There’s a hole in our lives: it’s a little-girl shaped hole that will forever be empty. But our hearts are so full, overflowing with love for our missing little one. We love you Calla, we miss you, always.

Friday, January 7, 2011

Onward Grieving Soldiers

Tiptoe. Tiptoe. On tiny little tiptoes the day is approaching. Her birthday. The day of her death. One year ago. I think about it defined by the date and the day of the week, and the latter is today. One year ago tonight, this Friday night, right about now, I was in full-blown panic mode. It would be another hour or so before I called my doctor, and another hour or two beyond that when we had the fateful last sonogram.

I want to puke just thinking about it. I want to scream and cry and claw my eyes out all over again.

What difference is it that it was a year ago, not yesterday? What do the past 364 days provide, besides maybe a little perspective? She's still gone. She still is never coming back to me, to us. And I miss her no less, want her no less than I did one year ago. My heart is still shattered beyond complete repair. Despite our new lovely wonderful baby, he is not her, and she is not him. My heart just keeps growing and exploding in so very many ways.

I think back on this year, the hardest and longest of my life. My relationships with just about everyone have changed, mostly for the better. My marriage is growing stronger, and the bond with my entire family has been galvanized, too. The way I parent E, and now O, is much more intense and focused and appreciative and patient.

I am not perfect--you'd think after my second-born being dead, I'd become the most caring and attentive and patient parent out there. Well, at least I thought I would be. Turns out I'm not, despite my best efforts. And I still reflexively reach for the wine when the boys have gone to bed for the night. (Well, when E's in bed and O's down for his first stretch of sleep. Let's not pretend he's sleeping anywhere NEAR through the night yet.)

And still time marches on. The old saying about never standing in the same river twice just about sums up my life. Everything looks the same around me; I am so very different, it seems, every single time I do the same old things. The constant is me, loving my husband, children, friends and family; grieving deeply my daughter who I held for not nearly long enough.

I found myself in a children's boutique today. Out in the suburbs; a rare outing all by my lonesome.  C took the day off; he stayed home with the boys while I took a little trip. This was the kind of store that has lots of precious things; I'm not one to dress the boys, so much, in precious clothes. Even my newborn fashion sensibility leans towards the funky and the Star Wars-inclined.

But oh, the little girly things. I think it was the tiny pale pink tankini, printed with sunglasses and complete with butt ruffle, that did me in. I'm a sucker for a butt ruffle. You can take all your flowery headbands and tights and handbags and fill a slow boat with them, but butt ruffles really punch me in the gut.

I always, before Calla, railed against the princess machine. Truth: she could have been a princess astronaut. I would have personally fashioned her tiara and scepter for her spacesuit.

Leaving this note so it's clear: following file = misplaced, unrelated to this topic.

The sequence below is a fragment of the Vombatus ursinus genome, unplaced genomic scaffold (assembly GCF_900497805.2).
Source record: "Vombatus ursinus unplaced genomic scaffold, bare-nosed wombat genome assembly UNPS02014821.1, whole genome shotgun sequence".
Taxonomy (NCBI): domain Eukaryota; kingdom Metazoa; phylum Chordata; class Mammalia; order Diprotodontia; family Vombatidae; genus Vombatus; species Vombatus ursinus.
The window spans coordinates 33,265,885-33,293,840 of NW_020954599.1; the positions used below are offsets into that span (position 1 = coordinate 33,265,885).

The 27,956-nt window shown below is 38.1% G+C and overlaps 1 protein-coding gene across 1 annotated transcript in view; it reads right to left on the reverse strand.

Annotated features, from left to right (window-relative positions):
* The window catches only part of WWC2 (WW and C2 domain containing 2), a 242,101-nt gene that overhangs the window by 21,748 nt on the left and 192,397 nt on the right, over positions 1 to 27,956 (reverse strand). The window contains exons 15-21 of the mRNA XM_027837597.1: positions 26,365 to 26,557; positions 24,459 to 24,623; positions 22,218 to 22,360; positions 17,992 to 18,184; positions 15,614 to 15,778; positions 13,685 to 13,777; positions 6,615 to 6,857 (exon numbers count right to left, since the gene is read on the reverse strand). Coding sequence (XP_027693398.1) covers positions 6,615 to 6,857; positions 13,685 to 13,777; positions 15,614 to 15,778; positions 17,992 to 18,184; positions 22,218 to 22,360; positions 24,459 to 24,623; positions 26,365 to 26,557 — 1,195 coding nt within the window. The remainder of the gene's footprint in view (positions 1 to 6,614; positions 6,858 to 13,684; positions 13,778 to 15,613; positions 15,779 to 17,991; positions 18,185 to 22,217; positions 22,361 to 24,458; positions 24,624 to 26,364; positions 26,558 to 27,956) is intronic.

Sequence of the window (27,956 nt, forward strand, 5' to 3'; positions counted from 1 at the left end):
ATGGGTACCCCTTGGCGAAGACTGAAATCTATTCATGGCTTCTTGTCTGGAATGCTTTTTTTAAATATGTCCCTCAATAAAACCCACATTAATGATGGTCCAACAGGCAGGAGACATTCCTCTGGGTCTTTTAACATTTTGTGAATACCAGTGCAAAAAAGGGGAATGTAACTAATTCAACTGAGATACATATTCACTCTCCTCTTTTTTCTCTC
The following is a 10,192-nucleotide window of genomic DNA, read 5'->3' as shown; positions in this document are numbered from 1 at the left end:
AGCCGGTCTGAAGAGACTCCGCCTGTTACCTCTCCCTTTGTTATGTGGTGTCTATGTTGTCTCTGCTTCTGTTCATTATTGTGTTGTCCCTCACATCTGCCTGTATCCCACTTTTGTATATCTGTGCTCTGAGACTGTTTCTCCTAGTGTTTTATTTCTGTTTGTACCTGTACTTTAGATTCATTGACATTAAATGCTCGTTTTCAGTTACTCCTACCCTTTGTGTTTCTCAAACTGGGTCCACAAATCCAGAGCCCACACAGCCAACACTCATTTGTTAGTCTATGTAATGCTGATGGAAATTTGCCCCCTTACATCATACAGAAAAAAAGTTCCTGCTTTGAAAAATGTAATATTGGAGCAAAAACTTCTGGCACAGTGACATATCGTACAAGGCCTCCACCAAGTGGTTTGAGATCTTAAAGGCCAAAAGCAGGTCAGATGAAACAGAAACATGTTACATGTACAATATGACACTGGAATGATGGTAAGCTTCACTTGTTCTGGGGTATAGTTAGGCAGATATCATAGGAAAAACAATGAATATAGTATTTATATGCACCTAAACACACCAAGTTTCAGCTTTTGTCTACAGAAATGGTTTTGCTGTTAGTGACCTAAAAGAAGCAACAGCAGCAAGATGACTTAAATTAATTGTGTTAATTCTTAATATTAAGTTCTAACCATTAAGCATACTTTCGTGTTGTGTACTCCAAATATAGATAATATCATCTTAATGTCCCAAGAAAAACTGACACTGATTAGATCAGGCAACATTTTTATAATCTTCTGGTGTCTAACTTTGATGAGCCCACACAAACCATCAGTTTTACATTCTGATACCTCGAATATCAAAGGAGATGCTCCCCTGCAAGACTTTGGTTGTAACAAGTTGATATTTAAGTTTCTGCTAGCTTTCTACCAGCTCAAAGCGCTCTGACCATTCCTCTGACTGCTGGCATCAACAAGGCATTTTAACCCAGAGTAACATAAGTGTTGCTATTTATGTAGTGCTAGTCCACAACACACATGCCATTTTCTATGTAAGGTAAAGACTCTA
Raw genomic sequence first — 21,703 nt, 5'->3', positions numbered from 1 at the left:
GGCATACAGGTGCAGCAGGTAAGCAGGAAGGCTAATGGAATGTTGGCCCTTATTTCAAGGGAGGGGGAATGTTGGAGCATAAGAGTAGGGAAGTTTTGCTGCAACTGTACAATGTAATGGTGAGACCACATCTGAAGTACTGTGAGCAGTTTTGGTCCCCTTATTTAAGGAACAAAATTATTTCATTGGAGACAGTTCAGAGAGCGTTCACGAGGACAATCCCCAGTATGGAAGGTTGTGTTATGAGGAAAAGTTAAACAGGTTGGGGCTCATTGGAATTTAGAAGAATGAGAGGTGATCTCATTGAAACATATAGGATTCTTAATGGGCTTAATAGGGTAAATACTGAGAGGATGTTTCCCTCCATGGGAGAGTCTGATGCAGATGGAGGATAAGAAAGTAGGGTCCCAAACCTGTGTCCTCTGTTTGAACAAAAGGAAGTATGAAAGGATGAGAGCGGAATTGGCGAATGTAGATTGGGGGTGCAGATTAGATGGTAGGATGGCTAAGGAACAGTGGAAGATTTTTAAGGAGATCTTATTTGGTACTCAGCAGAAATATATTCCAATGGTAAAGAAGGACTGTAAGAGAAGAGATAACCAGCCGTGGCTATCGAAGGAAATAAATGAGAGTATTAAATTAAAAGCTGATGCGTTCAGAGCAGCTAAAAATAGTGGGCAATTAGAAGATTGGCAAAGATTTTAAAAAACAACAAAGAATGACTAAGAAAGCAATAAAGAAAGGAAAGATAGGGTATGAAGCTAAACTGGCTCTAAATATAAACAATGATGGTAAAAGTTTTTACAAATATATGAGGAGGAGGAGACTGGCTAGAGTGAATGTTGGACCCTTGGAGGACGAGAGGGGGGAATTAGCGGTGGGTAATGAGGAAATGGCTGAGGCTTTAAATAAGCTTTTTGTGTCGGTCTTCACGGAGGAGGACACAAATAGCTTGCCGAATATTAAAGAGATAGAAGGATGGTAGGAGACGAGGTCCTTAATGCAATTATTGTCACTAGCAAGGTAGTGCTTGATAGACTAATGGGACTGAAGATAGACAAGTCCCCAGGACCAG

I miss her. I miss what could have been, who she would have been, our life with her.  Some might think it's silly to miss someone I never knew. Maybe it is. I'll take silly over devastated any day.

Wednesday, January 5, 2011

I am not a yogi, and other random realizations.

I am not a yogi. I realize this every time I go to yoga. And not because I don't try. I really, really do.  I get so very distracted.

A typical class goes like this, in my brain:
"OK, I'm here. I got a good spot. Oh no, my spot's getting crowded. No! Focus. Get ready. Huh. Does EVERYONE in this class have lululemon clothes on? When did that happen? Doesn't anyone get their yoga clothes from Marshall's like I do anymore? I mean, c'mon, this is BUFFALO! OK, focus. Breathe. Oh crap, I can't do that pose. I'm so damn fat and stiff.  Man, I used to be able to do that. FOCUS!"

And so on.

I am not a yogi, because if I were, I'd be not so judgmental and could focus.


So, also this. I encounter people here and there, and am not sure what or how much to share. Let me back up. I used to take yoga quite a bit. As I reflect, I realize this marks my 11 year anniversary with yoga. We've had our ups and downs, but we always end up together, for better or worse. And we used to be so very good together. There were classes where, in downward dog, my heels were ALMOST ON THE FLOOR! And, I could nearly get into lotus. NEARLY. This from a girl born with hip dysplasia, and possessing runner's hamstrings and hip flexors is no mean feat. I'm quite a long way down the road from there, now.

Anyway. I've made quite a few yoga friends along the way. Friends who have seen me in various iterations of physical fitness, pregnant and not. And many of these friends have themselves taken classes through their pregnancies. And, of course, we had many pregnancy chats.

Of course, that was then.

So here I am in the now. And I'm seeing friends I haven't seen in a few years. The inevitable "what's new?" comes out and of course, I whip out pics of Baby O and Big E. But then. Um. Then. I start spilling my guts about Calla and having 2 babies in 2010 and blah blah blah suddenly I'm the crazy lady in the room.  But it feels disingenuous to NOT mention it, to leave out my second-born, to not explain the whole story to these women I'd swapped yoga pose modifications with in the past.

I don't know. I don't want to make people feel uncomfortable. But I feel she needs noticing, mentioning. I think back to those early days, weeks, even months after she died. I cringe thinking about the things that were coming out of my mouth. I didn't know how to turn a phrase.

I guess I still kinda don't.